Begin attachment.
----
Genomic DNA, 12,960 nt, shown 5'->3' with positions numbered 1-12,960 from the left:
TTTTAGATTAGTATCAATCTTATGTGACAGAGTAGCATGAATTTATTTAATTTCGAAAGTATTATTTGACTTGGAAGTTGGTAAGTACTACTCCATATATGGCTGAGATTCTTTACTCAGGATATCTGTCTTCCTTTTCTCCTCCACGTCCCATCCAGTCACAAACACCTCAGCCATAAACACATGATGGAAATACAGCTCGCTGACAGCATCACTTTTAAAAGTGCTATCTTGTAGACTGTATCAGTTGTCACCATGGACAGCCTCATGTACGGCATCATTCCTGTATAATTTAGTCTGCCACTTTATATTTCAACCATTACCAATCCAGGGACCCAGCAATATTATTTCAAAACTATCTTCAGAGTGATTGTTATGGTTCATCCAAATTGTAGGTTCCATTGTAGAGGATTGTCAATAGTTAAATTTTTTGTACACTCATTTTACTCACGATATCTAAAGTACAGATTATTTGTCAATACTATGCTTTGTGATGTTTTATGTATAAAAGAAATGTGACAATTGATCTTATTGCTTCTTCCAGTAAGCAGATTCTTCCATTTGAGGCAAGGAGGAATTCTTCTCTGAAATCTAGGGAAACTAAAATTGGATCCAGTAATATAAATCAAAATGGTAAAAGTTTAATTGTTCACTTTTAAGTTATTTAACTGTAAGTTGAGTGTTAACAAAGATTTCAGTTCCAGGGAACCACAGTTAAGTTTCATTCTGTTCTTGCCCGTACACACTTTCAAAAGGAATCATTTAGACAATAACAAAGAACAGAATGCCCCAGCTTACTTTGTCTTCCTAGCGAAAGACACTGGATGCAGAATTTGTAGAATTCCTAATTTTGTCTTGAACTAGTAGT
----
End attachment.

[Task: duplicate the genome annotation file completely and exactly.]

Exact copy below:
Genomic DNA, 12,960 nt, shown 5'->3' with positions numbered 1-12,960 from the left:
TTTTAGATTAGTATCAATCTTATGTGACAGAGTAGCATGAATTTATTTAATTTCGAAAGTATTATTTGACTTGGAAGTTGGTAAGTACTACTCCATATATGGCTGAGATTCTTTACTCAGGATATCTGTCTTCCTTTTCTCCTCCACGTCCCATCCAGTCACAAACACCTCAGCCATAAACACATGATGGAAATACAGCTCGCTGACAGCATCACTTTTAAAAGTGCTATCTTGTAGACTGTATCAGTTGTCACCATGGACAGCCTCATGTACGGCATCATTCCTGTATAATTTAGTCTGCCACTTTATATTTCAACCATTACCAATCCAGGGACCCAGCAATATTATTTCAAAACTATCTTCAGAGTGATTGTTATGGTTCATCCAAATTGTAGGTTCCATTGTAGAGGATTGTCAATAGTTAAATTTTTTGTACACTCATTTTACTCACGATATCTAAAGTACAGATTATTTGTCAATACTATGCTTTGTGATGTTTTATGTATAAAAGAAATGTGACAATTGATCTTATTGCTTCTTCCAGTAAGCAGATTCTTCCATTTGAGGCAAGGAGGAATTCTTCTCTGAAATCTAGGGAAACTAAAATTGGATCCAGTAATATAAATCAAAATGGTAAAAGTTTAATTGTTCACTTTTAAGTTATTTAACTGTAAGTTGAGTGTTAACAAAGATTTCAGTTCCAGGGAACCACAGTTAAGTTTCATTCTGTTCTTGCCCGTACACACTTTCAAAAGGAATCATTTAGACAATAACAAAGAACAGAATGCCCCAGCTTACTTTGTCTTCCTAGCGAAAGACACTGGATGCAGAATTTGTAGAATTCCTAATTTTGTCTTGAACTAGTAGT